(Wall( Street journal)
By Javid Ahmad
Afghanistan will hold two crucial elections in the next seven months: a parliamentary vote in October and a presidential election in April. The outcomes could help sustain a steady course for the teenage democracy, and jockeying is under way among political factions. But a rise in organized political violence threatens to taint the elections and derail the nation’s progress toward stable governance.
More than at any time since the Taliban was ousted in 2001, rampant criminality has returned to the heart of Afghanistan’s politics. Kabul is overrun with mafia-style networks that control the national drug trade and bring violence to the streets with armed robberies and factional warfare. The crime wave has seriously debilitated political stability and internal security, as each criminal syndicate attempts to use the government to protect its business and ensure its longevity.
Many Afghan politicians and strongmen engage in or support these organized criminal activities. Drug smuggling, land grabbing, extortion, illegal mining, kidnapping, revenue theft, torture and arbitrary detention all take place under the protection of the strongmen who serve in government. Some prominent political groups also retain private militias. Controlling territory with an armed presence allows parties to distribute spoils to their supporters and actively intimidate their opponents.
Afghanistan’s previous regime helped entrench the current disorder. The Hamid Karzai administration cultivated a small group of Afghan power brokers, including some with criminal pasts, creating an elaborate network of undemocratic patronage. These men were frequently shuffled between powerful government positions to maintain a semblance of stability, and had unfettered access to cash and profitable contracts. Most of them sought to profit from the U.S. war on terror and had a direct hand in criminalizing politics.
Today these strongmen struggle to protect the areas under their control, knowing their survival depends on it. Many Afghan politicians are now carving themselves new identities as a means of suppressing their criminal pasts or associations with unfavorable leaders or political parties. To do so, they constantly switch political alliances, form shaky grand coalitions, or engage in horse-trading. Almost every large political party is founded around a personality cult, and leaders pass on their authority to handpicked successors.
The political struggle has also affected Afghan society beneath the surface, deepening divisions in civil society. Seeking loyalty and popularity, the strongmen appeal to their supporters in the divisive terms of ethnicity and identity. They regularly capitalize on personal resentments and ideological schisms to polarize the public.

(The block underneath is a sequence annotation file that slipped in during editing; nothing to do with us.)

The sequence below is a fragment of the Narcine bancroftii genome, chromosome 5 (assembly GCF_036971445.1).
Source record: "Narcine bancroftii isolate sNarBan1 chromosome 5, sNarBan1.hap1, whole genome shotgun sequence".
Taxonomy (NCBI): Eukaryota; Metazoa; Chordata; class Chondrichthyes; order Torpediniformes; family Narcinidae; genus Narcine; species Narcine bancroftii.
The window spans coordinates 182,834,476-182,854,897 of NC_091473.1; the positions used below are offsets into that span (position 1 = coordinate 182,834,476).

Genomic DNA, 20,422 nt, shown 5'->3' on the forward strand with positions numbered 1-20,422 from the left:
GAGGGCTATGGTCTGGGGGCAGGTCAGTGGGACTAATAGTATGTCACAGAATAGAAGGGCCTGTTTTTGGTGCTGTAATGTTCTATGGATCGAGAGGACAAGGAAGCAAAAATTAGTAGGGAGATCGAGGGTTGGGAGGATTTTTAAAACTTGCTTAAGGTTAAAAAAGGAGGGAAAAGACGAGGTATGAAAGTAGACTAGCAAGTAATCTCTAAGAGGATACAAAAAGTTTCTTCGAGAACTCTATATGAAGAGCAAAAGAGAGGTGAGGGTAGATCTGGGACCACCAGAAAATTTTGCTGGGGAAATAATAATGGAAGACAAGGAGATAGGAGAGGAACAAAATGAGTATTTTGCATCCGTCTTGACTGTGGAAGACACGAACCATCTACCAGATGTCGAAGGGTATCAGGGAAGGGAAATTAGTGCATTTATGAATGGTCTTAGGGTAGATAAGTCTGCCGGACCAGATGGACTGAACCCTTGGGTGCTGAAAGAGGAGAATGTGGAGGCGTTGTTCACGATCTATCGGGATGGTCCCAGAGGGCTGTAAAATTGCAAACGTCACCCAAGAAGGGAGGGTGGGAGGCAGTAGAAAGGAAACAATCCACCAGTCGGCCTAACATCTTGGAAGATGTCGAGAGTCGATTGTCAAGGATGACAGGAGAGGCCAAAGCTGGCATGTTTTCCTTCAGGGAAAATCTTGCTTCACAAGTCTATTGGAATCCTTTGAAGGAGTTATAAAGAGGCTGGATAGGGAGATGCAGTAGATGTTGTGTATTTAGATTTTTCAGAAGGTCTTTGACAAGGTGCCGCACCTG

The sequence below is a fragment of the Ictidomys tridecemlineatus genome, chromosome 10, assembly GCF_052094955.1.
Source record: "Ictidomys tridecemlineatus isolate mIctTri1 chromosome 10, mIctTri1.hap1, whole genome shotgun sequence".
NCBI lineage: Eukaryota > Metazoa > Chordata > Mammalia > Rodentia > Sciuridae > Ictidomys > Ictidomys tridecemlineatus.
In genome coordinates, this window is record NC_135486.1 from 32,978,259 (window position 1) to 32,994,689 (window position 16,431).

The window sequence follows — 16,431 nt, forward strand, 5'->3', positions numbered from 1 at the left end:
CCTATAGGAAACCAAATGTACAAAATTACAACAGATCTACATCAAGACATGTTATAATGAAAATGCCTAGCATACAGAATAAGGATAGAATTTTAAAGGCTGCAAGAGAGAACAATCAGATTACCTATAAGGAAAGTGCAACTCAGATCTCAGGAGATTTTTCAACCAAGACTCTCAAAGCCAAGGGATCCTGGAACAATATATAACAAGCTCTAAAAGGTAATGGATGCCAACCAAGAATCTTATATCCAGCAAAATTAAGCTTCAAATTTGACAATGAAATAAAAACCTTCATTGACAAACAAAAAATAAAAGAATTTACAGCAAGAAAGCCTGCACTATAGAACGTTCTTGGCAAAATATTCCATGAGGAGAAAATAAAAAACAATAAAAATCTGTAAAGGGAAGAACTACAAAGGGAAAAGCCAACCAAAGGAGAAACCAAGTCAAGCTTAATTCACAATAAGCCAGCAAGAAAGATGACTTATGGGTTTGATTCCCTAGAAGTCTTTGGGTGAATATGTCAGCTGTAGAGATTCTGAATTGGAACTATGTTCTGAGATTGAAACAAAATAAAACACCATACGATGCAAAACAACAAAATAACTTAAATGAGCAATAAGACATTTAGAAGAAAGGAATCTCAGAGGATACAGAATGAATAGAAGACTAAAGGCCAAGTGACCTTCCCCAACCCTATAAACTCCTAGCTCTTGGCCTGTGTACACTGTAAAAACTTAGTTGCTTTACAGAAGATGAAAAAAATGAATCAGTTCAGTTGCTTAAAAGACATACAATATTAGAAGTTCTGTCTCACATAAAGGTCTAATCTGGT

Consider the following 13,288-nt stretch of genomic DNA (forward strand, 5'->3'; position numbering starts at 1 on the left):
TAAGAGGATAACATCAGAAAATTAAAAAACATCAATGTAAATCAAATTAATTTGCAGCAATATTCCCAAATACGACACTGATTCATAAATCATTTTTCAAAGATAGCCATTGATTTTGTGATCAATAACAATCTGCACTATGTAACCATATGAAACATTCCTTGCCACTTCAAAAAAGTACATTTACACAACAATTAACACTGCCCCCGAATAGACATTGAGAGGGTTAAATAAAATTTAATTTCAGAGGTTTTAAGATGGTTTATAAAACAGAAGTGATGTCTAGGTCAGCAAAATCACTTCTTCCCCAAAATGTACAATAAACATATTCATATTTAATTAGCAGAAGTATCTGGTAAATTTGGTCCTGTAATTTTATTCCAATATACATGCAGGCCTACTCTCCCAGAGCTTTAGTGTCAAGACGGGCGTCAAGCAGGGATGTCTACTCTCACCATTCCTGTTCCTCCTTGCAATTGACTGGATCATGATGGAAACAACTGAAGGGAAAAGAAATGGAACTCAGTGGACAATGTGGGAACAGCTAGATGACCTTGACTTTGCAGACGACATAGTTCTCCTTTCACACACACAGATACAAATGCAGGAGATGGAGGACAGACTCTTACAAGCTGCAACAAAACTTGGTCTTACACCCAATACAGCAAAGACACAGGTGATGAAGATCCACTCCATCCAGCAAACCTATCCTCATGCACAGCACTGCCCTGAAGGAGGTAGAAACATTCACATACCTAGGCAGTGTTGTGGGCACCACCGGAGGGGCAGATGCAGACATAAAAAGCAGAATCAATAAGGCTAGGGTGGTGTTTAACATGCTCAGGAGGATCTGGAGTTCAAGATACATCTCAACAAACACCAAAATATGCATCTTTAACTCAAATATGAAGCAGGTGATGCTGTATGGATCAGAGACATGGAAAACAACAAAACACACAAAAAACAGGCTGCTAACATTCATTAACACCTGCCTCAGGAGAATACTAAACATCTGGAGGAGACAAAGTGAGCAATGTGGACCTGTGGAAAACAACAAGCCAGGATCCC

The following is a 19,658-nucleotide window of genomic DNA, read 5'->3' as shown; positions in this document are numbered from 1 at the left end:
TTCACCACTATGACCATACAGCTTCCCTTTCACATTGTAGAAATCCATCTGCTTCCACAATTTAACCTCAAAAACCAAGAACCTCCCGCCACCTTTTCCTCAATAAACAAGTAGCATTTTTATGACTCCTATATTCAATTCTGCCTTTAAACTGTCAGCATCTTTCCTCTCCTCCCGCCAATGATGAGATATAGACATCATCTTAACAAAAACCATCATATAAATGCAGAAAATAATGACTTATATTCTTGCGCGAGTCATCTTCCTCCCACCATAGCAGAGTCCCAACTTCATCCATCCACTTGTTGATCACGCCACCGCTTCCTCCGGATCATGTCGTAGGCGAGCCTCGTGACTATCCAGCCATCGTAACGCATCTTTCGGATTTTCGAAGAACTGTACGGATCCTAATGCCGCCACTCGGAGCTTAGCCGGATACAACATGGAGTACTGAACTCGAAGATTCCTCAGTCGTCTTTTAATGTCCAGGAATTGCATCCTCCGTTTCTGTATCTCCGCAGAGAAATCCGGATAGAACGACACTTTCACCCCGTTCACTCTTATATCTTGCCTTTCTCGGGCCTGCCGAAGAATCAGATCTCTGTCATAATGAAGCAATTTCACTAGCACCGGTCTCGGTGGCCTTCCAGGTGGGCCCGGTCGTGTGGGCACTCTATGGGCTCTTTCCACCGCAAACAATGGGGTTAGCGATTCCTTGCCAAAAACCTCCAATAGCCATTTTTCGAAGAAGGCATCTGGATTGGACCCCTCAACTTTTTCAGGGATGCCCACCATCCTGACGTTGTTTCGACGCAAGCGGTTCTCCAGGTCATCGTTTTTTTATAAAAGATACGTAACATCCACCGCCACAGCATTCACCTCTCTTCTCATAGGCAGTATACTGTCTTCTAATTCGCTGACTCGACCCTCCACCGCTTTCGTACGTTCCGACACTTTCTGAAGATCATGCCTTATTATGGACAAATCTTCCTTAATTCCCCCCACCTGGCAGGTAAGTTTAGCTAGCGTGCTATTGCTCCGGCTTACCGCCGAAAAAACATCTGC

One immediate effect of this divide is that some Afghan ethnic groups feel secure only under their respective factional leaders. Conversely, however, many Afghans don’t see the criminal reputations of their own leaders as a problem and continue to support them.
Most Afghan politicians don’t subscribe to the basic principles of civil politics: morality, civility and decency. Every strongman’s fist is raised against the others, and many hold personal vendettas centered on money and power. The Afghan Parliament—which has turned into a clearinghouse for strongmen—is a main stage of the conflict. Instead of hashing out laws through civil dialogue, Afghan lawmakers often opt for brute force. Several have engaged in violence or encouraged acts of public vandalism. Some officials are even trying to undermine Afghanistan’s bilateral security pact with the U.S. The chaos has eroded public confidence and closed off an important arena for national debate.
Seeking to reform Afghan’s political culture, President Ashraf Ghani has gone after warlords and strongmen who were long thought untouchable. He is pursuing criminal cases against several power brokers, including a former minister in his own cabinet. He has also backed measures by the Afghan election commission to disqualify parliamentary candidates with criminal pasts. He has limited abuses of power and urged a younger generation of politicians to take charge. But these efforts will ultimately fail unless they are sustained beyond the current government’s term.
Afghanistan’s mafia-like politics pose a mortal threat to the country’s stability. For its part, the U.S. should use its remaining influence in the country to voice support for noncriminal candidates in the coming elections, and back Mr. Ghani’s efforts to restore civil debate and compromise in Afghan politics.
Mr. Ahmad is a fellow at the Atlantic Council.